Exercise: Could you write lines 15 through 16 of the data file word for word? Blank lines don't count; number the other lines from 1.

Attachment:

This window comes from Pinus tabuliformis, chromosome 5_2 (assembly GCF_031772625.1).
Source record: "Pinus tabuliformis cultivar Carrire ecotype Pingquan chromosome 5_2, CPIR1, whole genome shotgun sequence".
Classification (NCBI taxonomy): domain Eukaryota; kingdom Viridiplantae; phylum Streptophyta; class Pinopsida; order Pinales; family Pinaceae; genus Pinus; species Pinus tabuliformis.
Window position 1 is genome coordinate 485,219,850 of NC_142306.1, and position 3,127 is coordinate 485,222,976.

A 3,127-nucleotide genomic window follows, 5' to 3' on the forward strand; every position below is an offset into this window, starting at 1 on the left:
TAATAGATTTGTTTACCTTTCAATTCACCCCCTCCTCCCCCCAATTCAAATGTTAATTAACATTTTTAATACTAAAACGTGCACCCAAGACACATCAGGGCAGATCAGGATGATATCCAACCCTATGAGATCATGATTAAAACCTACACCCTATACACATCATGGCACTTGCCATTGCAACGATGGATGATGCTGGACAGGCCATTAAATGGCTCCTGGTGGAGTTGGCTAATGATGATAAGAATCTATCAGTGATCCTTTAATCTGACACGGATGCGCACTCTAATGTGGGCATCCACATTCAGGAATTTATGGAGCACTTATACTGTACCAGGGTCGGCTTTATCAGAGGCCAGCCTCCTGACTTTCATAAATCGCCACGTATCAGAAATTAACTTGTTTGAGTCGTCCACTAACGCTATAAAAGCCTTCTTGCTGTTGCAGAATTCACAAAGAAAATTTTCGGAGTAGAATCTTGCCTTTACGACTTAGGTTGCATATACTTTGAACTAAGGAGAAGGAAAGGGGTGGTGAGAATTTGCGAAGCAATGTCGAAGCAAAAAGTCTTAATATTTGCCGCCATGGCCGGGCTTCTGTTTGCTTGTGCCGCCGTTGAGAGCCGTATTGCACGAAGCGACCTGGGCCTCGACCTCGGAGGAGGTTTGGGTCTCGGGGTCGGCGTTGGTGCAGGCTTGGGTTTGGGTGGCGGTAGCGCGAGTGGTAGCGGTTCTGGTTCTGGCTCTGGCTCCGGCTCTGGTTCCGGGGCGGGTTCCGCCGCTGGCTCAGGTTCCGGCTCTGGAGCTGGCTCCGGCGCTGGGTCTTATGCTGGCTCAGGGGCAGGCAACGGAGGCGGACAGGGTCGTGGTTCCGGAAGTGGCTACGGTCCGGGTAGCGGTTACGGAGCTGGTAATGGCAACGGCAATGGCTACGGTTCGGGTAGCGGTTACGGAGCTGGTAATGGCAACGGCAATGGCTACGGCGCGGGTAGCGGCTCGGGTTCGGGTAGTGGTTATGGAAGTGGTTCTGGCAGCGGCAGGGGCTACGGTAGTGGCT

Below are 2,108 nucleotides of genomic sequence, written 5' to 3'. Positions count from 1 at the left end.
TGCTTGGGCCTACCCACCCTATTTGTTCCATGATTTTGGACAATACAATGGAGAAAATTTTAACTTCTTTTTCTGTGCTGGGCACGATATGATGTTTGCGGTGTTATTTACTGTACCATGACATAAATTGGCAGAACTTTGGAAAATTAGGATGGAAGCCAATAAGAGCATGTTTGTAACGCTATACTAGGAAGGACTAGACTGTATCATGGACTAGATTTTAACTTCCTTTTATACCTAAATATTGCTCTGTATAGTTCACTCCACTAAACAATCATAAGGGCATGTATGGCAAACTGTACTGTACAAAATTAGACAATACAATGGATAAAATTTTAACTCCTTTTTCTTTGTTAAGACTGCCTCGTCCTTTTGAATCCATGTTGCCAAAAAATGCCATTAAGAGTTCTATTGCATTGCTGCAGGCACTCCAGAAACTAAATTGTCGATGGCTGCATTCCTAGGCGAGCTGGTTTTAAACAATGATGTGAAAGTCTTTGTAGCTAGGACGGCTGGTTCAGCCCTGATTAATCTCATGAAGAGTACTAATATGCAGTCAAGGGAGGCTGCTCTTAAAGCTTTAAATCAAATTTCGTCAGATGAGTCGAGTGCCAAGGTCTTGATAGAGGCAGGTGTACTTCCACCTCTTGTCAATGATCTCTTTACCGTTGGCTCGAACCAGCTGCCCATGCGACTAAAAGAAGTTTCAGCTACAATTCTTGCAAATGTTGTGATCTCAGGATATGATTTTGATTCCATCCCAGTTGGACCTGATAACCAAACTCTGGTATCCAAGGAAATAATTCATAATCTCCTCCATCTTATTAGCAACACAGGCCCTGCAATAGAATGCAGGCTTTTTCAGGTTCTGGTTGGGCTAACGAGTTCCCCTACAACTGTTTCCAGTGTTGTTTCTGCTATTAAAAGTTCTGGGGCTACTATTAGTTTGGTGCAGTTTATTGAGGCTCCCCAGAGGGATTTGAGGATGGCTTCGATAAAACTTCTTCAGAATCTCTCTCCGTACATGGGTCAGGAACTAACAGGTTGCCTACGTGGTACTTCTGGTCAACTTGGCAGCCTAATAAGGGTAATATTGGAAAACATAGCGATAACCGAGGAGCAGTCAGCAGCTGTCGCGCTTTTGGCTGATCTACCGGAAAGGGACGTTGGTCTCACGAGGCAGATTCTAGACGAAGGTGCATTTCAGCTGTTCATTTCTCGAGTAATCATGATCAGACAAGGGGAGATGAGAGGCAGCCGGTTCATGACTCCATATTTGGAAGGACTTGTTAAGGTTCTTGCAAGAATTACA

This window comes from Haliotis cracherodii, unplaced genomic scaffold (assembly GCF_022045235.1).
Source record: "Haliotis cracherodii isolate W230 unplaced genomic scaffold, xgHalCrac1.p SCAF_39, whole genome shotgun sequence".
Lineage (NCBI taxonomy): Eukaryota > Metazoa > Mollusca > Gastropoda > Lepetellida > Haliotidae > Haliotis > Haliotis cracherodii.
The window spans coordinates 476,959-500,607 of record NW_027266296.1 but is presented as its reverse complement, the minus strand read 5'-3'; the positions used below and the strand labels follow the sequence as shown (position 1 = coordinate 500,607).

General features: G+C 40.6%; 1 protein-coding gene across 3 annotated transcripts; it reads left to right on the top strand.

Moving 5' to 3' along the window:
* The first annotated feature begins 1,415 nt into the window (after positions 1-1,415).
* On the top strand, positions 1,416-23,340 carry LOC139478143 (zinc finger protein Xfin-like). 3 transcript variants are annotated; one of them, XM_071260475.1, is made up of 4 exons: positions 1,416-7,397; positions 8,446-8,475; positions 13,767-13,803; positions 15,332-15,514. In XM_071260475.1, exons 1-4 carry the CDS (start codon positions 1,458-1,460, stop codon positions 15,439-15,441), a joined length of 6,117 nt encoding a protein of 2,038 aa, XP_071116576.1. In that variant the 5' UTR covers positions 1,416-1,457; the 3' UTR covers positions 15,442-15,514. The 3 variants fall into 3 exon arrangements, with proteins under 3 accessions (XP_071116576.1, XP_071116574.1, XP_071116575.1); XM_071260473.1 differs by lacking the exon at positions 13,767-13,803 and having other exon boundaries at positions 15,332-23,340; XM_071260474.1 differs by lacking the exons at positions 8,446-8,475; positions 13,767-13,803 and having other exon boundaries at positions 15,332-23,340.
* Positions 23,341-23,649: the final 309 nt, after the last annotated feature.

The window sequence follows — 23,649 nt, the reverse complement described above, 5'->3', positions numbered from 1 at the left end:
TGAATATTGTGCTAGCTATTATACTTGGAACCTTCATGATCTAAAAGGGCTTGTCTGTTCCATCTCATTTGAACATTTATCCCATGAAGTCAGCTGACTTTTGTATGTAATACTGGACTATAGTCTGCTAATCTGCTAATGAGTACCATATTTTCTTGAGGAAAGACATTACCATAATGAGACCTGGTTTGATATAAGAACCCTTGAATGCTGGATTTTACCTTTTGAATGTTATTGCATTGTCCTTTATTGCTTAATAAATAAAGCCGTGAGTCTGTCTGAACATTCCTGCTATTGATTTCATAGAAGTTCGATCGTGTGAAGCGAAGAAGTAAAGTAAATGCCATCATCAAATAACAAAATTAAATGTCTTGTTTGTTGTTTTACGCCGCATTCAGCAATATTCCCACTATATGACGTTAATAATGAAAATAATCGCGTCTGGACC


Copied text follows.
* The first annotated feature begins 1,415 nt into the window (after positions 1-1,415).
* On the top strand, positions 1,416-23,340 carry LOC139478143 (zinc finger protein Xfin-like). 3 transcript variants are annotated; one of them, XM_071260475.1, is made up of 4 exons: positions 1,416-7,397; positions 8,446-8,475; positions 13,767-13,803; positions 15,332-15,514. In XM_071260475.1, exons 1-4 carry the CDS (start codon positions 1,458-1,460, stop codon positions 15,439-15,441), a joined length of 6,117 nt encoding a protein of 2,038 aa, XP_071116576.1. In that variant the 5' UTR covers positions 1,416-1,457; the 3' UTR covers positions 15,442-15,514. The 3 variants fall into 3 exon arrangements, with proteins under 3 accessions (XP_071116576.1, XP_071116574.1, XP_071116575.1); XM_071260473.1 differs by lacking the exon at positions 13,767-13,803 and having other exon boundaries at positions 15,332-23,340; XM_071260474.1 differs by lacking the exons at positions 8,446-8,475; positions 13,767-13,803 and having other exon boundaries at positions 15,332-23,340.